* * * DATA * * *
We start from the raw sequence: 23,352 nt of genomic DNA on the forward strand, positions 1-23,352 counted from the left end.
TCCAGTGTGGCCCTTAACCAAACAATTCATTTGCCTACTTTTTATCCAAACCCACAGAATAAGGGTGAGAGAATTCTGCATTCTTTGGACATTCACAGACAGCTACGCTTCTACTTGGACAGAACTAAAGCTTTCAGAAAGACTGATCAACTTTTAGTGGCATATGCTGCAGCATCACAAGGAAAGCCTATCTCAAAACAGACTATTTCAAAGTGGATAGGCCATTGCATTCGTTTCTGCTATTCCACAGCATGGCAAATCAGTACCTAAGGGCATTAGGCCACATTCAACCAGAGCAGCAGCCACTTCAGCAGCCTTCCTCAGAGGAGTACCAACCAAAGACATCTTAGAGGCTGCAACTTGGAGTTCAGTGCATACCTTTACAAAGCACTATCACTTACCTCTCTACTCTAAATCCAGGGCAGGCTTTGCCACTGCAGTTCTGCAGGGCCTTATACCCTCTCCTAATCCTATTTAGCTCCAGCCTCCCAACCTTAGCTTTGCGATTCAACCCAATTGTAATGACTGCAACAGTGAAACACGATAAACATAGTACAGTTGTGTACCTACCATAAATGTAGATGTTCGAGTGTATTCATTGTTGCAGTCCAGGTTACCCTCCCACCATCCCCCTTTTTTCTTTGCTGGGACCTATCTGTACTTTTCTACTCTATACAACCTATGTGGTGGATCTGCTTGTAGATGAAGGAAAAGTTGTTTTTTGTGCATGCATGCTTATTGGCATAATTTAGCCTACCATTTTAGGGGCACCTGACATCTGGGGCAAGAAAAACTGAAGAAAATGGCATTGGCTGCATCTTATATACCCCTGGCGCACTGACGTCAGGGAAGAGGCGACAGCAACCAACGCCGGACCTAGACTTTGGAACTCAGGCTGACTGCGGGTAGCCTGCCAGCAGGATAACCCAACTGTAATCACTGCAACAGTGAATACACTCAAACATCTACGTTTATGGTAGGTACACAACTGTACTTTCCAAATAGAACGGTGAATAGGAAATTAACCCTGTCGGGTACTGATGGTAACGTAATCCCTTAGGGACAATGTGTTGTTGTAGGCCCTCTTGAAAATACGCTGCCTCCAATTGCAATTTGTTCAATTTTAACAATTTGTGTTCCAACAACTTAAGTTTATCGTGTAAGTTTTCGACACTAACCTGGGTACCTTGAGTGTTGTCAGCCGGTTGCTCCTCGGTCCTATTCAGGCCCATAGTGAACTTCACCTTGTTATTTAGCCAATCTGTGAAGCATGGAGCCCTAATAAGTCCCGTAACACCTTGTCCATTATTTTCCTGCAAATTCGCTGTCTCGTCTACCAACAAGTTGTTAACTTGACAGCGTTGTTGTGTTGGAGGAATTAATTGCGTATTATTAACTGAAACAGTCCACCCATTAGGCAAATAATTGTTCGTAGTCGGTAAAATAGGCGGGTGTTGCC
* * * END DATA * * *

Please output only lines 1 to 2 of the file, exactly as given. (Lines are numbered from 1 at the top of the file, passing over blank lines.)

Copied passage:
We start from the raw sequence: 23,352 nt of genomic DNA on the forward strand, positions 1-23,352 counted from the left end.
TCCAGTGTGGCCCTTAACCAAACAATTCATTTGCCTACTTTTTATCCAAACCCACAGAATAAGGGTGAGAGAATTCTGCATTCTTTGGACATTCACAGACAGCTACGCTTCTACTTGGACAGAACTAAAGCTTTCAGAAAGACTGATCAACTTTTAGTGGCATATGCTGCAGCATCACAAGGAAAGCCTATCTCAAAACAGACTATTTCAAAGTGGATAGGCCATTGCATTCGTTTCTGCTATTCCACAGCATGGCAAATCAGTACCTAAGGGCATTAGGCCACATTCAACCAGAGCAGCAGCCACTTCAGCAGCCTTCCTCAGAGGAGTACCAACCAAAGACATCTTAGAGGCTGCAACTTGGAGTTCAGTGCATACCTTTACAAAGCACTATCACTTACCTCTCTACTCTAAATCCAGGGCAGGCTTTGCCACTGCAGTTCTGCAGGGCCTTATACCCTCTCCTAATCCTATTTAGCTCCAGCCTCCCAACCTTAGCTTTGCGATTCAACCCAATTGTAATGACTGCAACAGTGAAACACGATAAACATAGTACAGTTGTGTACCTACCATAAATGTAGATGTTCGAGTGTATTCATTGTTGCAGTCCAGGTTACCCTCCCACCATCCCCCTTTTTTCTTTGCTGGGACCTATCTGTACTTTTCTACTCTATACAACCTATGTGGTGGATCTGCTTGTAGATGAAGGAAAAGTTGTTTTTTGTGCATGCATGCTTATTGGCATAATTTAGCCTACCATTTTAGGGGCACCTGACATCTGGGGCAAGAAAAACTGAAGAAAATGGCATTGGCTGCATCTTATATACCCCTGGCGCACTGACGTCAGGGAAGAGGCGACAGCAACCAACGCCGGACCTAGACTTTGGAACTCAGGCTGACTGCGGGTAGCCTGCCAGCAGGATAACCCAACTGTAATCACTGCAACAGTGAATACACTCAAACATCTACGTTTATGGTAGGTACACAACTGTACTTTCCAAATAGAACGGTGAATAGGAAATTAACCCTGTCGGGTACTGATGGTAACGTAATCCCTTAGGGACAATGTGTTGTTGTAGGCCCTCTTGAAAATACGCTGCCTCCAATTGCAATTTGTTCAATTTTAACAATTTGTGTTCCAACAACTTAAGTTTATCGTGTAAGTTTTCGACACTAACCTGGGTACCTTGAGTGTTGTCAGCCGGTTGCTCCTCGGTCCTATTCAGGCCCATAGTGAACTTCACCTTGTTATTTAGCCAATCTGTGAAGCATGGAGCCCTAATAAGTCCCGTAACACCTTGTCCATTATTTTCCTGCAAATTCGCTGTCTCGTCTACCAACAAGTTGTTAACTTGACAGCGTTGTTGTGTTGGAGGAATTAATTGCGTATTATTAACTGAAACAGTCCACCCATTAGGCAAATAATTGTTCGTAGTCGGTAAAATAGGCGGGTGTTGCC